Cardinals 2, Padres 0: Carlos Martinez tossed a three-hit complete game shutout with ten strikeouts and Yadi Molina hit a two-run RBI single in the fourth. That’s it. You now know everything of note that happened in that game.

Astros 6, Mariners 2:  Alex Bregman had a tiebreaking two-run double in Houston’s four-run seventh inning and Josh Reddick knocked in two that frame as well. Yuli Gurriel and Brian McCann had solo homers and Dallas Keuchel allowed two runs while pitching into the eighth. Houston has won five straight.

Blue Jays 10, Red Sox 4:  Kendrys Morales, Jose Bautista and Raffy Lopez all took Rick Porcello deep on a day when the reigning Cy Young Award winner was tagged for seven runs on ten hits and was handed his 16th loss on the year. Meanwhile his counterpart J.A. Happ allowed just one earned run in five and two-thirds. Boston has lost four of five and its division lead is down to two and a half games.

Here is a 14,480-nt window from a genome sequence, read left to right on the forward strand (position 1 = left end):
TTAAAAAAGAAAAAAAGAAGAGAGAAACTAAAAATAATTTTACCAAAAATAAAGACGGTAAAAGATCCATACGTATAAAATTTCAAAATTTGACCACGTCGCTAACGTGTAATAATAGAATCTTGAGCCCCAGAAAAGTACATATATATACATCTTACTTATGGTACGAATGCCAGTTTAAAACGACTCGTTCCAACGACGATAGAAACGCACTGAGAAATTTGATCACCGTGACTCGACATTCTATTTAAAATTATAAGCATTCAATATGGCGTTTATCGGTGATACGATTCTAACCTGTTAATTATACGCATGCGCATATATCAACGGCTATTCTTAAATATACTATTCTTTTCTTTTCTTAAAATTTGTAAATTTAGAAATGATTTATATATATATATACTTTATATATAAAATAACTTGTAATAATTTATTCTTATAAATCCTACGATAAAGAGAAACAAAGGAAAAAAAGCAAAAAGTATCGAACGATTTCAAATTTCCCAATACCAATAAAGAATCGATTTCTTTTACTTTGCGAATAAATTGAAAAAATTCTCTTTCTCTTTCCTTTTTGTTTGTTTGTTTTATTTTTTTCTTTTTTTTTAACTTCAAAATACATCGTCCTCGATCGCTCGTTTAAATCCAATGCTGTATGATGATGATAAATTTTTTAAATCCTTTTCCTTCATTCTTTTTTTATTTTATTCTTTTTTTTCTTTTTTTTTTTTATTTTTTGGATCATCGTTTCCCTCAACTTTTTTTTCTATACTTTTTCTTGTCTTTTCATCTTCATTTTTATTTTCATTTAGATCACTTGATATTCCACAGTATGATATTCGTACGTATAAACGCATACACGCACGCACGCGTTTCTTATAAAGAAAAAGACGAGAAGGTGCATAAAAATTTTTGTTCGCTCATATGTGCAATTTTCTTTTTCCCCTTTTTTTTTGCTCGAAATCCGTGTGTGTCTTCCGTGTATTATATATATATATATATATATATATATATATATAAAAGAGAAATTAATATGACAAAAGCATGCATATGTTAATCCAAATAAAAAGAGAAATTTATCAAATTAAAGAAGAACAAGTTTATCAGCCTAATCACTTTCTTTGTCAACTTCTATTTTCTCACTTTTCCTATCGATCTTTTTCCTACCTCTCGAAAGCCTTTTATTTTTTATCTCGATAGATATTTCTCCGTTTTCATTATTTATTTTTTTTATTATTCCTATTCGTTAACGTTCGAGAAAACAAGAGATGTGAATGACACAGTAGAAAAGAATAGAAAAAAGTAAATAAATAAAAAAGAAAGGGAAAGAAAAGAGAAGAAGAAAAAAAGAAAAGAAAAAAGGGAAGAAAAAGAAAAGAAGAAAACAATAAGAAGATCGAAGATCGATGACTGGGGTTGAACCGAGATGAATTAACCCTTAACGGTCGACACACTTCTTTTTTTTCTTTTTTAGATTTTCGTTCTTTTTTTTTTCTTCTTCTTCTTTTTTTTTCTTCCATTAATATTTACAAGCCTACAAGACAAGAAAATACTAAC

Nationals 7, Marlins 2: Anthony Rendon And Daniel Murphy each hit homers and had two-run doubles, wth Rendon driving in four runs and Murphy driving in three. With that the Nats won easily, but as always, Giancarlo Stanton gets some press in a losing cause. He hit his 53rd homer of the year. And he dented a TV camera as he did it, breaking its zoom lens function. Really:

Rays 11, Twins 4:  Corey Dickerson homered and doubled twice. He, Logan Morrison and Kevin Kiermaier drove in two runs a piece. Evan Longoria drove in three. The Rays are now three games behind the Twins for the second Wild Card with 23 left to play.

Rangers 8, Braves 2Elvis AndrusRougned Odor and Mazara homered as the Rangers won in a laugher. Andrus had homered twice on Sunday too. The Rangers lead all of baseball with 215 homers on the year.

Justin Verlander laughed at after saying Astros were “technologically and analytically advanced”